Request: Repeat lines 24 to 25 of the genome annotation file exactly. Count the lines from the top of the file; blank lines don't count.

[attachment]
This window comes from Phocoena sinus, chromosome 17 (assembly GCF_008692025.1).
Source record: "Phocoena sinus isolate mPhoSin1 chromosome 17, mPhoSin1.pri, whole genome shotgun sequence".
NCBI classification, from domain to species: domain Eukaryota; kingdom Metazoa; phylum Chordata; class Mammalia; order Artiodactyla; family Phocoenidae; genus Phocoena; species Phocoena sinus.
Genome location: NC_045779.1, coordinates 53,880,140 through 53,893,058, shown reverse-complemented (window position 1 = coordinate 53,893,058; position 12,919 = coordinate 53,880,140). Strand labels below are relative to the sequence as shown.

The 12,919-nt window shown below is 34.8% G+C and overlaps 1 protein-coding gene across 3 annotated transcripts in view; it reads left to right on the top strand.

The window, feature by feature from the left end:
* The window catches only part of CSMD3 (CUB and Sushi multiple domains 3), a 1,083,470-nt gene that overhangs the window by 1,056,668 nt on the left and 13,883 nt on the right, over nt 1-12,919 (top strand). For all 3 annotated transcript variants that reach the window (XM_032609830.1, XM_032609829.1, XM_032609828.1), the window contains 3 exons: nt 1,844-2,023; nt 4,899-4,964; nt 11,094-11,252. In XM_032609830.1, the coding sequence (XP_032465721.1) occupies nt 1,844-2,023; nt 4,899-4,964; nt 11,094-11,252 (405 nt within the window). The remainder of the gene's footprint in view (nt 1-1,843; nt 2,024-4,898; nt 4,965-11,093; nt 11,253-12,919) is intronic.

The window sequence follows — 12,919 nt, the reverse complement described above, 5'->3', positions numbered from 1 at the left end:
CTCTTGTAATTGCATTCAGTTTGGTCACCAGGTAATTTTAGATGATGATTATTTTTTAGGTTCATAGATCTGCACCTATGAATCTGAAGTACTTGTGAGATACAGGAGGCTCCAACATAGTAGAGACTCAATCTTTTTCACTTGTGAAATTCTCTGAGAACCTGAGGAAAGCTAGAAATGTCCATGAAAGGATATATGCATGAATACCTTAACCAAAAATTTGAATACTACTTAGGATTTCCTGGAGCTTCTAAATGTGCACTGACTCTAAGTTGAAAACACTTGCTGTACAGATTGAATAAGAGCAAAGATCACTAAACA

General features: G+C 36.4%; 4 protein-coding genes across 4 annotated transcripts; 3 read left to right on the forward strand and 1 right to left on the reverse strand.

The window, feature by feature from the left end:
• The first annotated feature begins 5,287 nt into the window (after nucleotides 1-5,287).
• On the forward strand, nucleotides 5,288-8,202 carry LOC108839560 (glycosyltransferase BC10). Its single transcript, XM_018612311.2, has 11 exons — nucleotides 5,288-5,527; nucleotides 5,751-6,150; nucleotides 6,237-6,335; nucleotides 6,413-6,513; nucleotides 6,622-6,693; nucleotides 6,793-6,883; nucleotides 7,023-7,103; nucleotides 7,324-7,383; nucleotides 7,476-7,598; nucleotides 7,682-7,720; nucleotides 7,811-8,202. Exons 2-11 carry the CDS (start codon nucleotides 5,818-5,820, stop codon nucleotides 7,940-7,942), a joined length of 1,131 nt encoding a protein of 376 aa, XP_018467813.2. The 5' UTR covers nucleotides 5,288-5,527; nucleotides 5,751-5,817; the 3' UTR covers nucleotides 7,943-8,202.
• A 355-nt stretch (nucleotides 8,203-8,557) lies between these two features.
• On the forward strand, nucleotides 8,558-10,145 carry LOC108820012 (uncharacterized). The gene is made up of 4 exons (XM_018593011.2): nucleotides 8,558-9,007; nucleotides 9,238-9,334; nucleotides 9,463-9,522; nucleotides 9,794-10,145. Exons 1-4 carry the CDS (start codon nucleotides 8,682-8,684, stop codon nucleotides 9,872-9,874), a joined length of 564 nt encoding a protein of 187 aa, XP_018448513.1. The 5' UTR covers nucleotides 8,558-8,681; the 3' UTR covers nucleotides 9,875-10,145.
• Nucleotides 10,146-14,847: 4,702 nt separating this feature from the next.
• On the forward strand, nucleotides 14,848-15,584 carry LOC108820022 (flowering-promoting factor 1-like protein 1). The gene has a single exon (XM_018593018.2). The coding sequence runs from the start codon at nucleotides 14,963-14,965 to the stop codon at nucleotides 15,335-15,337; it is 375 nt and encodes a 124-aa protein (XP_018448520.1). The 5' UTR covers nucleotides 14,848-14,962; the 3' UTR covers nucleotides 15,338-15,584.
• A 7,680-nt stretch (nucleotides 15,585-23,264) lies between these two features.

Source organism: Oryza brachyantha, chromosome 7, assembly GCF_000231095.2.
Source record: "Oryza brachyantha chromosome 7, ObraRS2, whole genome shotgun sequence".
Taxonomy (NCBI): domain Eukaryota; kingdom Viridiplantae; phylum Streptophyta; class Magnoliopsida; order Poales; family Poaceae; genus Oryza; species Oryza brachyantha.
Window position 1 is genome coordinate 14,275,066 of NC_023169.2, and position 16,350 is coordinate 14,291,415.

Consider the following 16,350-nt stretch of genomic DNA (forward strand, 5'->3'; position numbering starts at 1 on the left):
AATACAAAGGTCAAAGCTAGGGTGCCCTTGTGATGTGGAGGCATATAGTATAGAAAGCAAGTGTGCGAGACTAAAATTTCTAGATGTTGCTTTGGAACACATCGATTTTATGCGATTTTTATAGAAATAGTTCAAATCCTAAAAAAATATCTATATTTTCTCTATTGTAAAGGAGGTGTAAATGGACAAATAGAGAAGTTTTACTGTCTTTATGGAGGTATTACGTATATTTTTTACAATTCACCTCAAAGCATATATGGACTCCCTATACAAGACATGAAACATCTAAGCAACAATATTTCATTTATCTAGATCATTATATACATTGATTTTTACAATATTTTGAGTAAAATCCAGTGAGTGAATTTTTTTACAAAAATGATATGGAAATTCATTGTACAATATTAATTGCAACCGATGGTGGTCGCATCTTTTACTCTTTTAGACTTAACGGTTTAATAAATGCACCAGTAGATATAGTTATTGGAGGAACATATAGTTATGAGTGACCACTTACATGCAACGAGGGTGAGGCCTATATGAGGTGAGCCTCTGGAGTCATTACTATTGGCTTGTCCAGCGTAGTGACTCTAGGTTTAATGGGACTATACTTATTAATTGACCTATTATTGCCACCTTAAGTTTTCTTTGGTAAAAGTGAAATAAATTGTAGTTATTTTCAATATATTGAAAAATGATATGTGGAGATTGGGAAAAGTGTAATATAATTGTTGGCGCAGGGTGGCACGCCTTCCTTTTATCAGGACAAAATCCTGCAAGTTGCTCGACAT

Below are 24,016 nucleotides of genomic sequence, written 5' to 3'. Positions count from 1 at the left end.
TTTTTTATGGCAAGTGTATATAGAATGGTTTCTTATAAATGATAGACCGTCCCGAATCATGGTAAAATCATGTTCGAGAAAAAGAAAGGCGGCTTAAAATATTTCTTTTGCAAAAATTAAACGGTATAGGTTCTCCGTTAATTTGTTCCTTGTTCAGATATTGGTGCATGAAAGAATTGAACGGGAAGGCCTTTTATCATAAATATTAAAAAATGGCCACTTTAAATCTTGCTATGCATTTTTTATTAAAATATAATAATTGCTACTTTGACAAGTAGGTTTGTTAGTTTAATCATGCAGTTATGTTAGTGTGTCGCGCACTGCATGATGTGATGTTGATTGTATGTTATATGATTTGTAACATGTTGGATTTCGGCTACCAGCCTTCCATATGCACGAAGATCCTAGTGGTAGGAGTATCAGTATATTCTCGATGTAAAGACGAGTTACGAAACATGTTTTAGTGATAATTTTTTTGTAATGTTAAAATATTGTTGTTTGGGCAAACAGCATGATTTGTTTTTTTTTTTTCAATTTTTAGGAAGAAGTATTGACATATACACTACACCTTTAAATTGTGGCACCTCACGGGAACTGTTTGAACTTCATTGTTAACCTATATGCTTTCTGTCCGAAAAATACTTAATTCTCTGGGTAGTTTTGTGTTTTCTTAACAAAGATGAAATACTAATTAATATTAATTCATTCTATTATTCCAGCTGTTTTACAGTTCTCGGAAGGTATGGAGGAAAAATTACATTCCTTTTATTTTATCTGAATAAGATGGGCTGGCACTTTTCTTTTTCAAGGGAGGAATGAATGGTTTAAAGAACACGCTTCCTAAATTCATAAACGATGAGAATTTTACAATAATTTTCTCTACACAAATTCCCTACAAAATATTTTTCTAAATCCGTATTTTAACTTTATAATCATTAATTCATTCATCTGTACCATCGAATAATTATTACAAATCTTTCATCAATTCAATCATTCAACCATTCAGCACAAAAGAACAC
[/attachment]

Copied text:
AATACAAAGGTCAAAGCTAGGGTGCCCTTGTGATGTGGAGGCATATAGTATAGAAAGCAAGTGTGCGAGACTAAAATTTCTAGATGTTGCTTTGGAACACATCGATTTTATGCGATTTTTATAGAAATAGTTCAAATCCTAAAAAAATATCTATATTTTCTCTATTGTAAAGGAGGTGTAAATGGACAAATAGAGAAGTTTTACTGTCTTTATGGAGGTATTACGTATATTTTTTACAATTCACCTCAAAGCATATATGGACTCCCTATACAAGACATGAAACATCTAAGCAACAATATTTCATTTATCTAGATCATTATATACATTGATTTTTACAATATTTTGAGTAAAATCCAGTGAGTGAATTTTTTTACAAAAATGATATGGAAATTCATTGTACAATATTAATTGCAACCGATGGTGGTCGCATCTTTTACTCTTTTAGACTTAACGGTTTAATAAATGCACCAGTAGATATAGTTATTGGAGGAACATATAGTTATGAGTGACCACTTACATGCAACGAGGGTGAGGCCTATATGAGGTGAGCCTCTGGAGTCATTACTATTGGCTTGTCCAGCGTAGTGACTCTAGGTTTAATGGGACTATACTTATTAATTGACCTATTATTGCCACCTTAAGTTTTCTTTGGTAAAAGTGAAATAAATTGTAGTTATTTTCAATATATTGAAAAATGATATGTGGAGATTGGGAAAAGTGTAATATAATTGTTGGCGCAGGGTGGCACGCCTTCCTTTTATCAGGACAAAATCCTGCAAGTTGCTCGACAT

Below are 24,016 nucleotides of genomic sequence, written 5' to 3'. Positions count from 1 at the left end.